Minnesota state parks remain a 'hot' destination
State parks are enjoying a repeat of last year's surge in numbers. Activities, programming and visitors are back and on the upswing at Prairie Woods Environmental Learning Center as well. The heat wave has made a dip in the water the No. 1 attraction at parks in the region.
SPICER, Minn. — Our family has already enjoyed two weekend camping trips to state parks, something we couldn’t do this early in the season last year due to the COVID-19 pandemic.
The state parks were closed for the beginning of the traditional camping season.
Once they did open, the people came, and state parks reported record numbers of campers and day visitors.
Call it the new normal. This year is also on track to set records as Minnesotans continue to take advantage of what the outdoors offer.
“It’s a really strong year,” said Chuck Carpenter, manager of parks and trails with the Minnesota Department of Natural Resources in New Ulm for the southern region. He helps oversee the 17 state parks in the region. They are among 74 state parks and recreation areas statewide.
Compared to 2019, which was also a strong year for park usage, permit sales are up 25 percent at this point to 20,868 in the region. Camping occupancy rates are up from 2019 as well. Average occupancy at this point in 2021 is 59.46 percent, as compared to 52.29 percent in 2019, according to figures from the DNR as of June 9.
Weekend camping occupancy rates tell the story best. Occupancy rates are at 75.77 percent at this point. That’s up by 19.39 percent as compared to 2019.
Those numbers come as no surprise to the people who help make it possible.
“Our campground is looking a lot like last year being full, full, full, full,” said Terri Dinesen, manager of the Lac qui Parle State Park . The park’s campground was full every weekend last year through the Minnesota Education weekend in the fall, something it had not seen in previous years.
Busy is the word at Sibley State Park as well. Even before the numbers were in, staff noticed in May that firewood bins were being emptied as is more typical for weekends after Memorial Day. When the May numbers were tallied, the results showed why: Visitor numbers were up by eight percent.
In May of 2019, the park hosted 20,410 visitors. In May of 2021, the park counted 21,995 visitors.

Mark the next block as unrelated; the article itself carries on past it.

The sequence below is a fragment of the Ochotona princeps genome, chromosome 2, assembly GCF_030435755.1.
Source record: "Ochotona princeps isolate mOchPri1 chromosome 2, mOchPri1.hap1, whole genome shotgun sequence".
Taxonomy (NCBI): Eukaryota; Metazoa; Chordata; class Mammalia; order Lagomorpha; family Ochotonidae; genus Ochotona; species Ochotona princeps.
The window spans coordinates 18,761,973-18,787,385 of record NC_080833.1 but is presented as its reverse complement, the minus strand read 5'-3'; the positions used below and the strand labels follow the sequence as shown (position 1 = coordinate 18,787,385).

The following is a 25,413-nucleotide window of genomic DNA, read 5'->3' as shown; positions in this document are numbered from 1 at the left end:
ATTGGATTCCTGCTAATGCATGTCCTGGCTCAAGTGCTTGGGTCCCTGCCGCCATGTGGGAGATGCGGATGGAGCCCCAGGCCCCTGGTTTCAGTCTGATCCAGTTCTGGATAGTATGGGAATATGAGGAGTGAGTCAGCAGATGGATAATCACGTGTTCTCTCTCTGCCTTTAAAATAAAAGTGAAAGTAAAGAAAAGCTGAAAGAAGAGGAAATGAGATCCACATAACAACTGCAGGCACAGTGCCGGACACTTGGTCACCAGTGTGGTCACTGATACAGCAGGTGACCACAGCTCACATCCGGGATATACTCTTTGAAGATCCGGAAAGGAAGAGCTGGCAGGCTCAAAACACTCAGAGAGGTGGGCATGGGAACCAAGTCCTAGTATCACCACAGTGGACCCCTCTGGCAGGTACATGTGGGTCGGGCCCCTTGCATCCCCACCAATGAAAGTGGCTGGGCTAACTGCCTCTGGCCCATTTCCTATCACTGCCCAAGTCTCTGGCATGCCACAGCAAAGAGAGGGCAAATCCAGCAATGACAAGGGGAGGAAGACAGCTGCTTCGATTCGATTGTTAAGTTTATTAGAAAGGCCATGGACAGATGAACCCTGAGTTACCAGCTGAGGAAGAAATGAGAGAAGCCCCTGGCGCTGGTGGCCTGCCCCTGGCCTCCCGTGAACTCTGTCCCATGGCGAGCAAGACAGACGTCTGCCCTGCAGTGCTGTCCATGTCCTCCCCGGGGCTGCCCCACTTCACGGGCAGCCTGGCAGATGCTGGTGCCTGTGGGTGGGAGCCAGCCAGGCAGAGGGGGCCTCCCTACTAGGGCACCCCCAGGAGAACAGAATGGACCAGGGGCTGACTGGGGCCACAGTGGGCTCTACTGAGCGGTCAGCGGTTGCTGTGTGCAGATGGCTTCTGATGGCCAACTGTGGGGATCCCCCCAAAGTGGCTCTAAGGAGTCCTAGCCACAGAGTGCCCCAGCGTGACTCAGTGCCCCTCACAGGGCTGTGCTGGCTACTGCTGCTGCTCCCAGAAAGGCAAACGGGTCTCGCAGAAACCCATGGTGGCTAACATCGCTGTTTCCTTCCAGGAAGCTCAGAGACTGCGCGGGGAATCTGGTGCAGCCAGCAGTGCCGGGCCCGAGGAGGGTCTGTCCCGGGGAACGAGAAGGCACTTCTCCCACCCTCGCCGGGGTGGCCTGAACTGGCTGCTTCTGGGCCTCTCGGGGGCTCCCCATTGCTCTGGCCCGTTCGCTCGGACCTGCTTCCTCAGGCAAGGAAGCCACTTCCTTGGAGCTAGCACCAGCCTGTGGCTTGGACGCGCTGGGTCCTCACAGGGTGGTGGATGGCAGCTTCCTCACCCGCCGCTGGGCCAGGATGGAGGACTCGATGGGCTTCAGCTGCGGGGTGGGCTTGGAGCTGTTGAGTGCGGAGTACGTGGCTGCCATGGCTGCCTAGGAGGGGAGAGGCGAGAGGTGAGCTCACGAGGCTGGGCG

The trend was the same at nearby Monson Lake State Park , which is managed by the staff of Sibley State Park. Monson Lake counted 255 overnight visitors in May of 2019, and 417 campers in May of 2021, a 62 percent increase, according to information from Sibley State Park.
Along with camping, state parks are also seeing an increase in the number of day-use visitors. Carpenter said vehicle number counts are up at parks around the region. Parks such as Nerstrand Big Woods and Minneopa have been counting anywhere from 500 to 1,000 vehicles a day on weekends, he said.
People are enjoying the outdoors for lots of reasons. The number of people hiking the trails at state parks has probably never been higher.
And with the recent heatwave, no destination is more popular than swimming opportunities. Parks with water for swimming are "really popular," said Carpenter.
One of the trends that got a lot of attention last year was the number of new users. That seems to be holding true yet, according to Carpenter. He said state, county, city and regional parks alike are all reporting many new users.
Many of those first-time users from last year are returning as well, he added.
The growing popularity of the parks is also leading both new- and long-time users to do more exploring. More park users are visiting parks they had not explored before.
It’s a welcome trend, as people are always surprised in a good way by what they find, he noted. Lake Shetek , Blue Mounds and Camden are among the parks reporting lots of positive comments from those visiting them for the first time, he said.
Park staff throughout the region are busy with all of the extra visitors. A state hiring freeze has meant that the parks have not been able to replace permanent employees who left for retirement or other job opportunities.
For the most part, Carpenter said the parks have been able to replace all of their seasonal staff positions. They are generally staffed up to meet the challenges of the new season, according to the regional manager.
And know this: The increased number of visitors are more than welcome. State park staff are public service oriented, he explained. “It’s fun to see the energy of the increased use. It’s a good energy coming out.”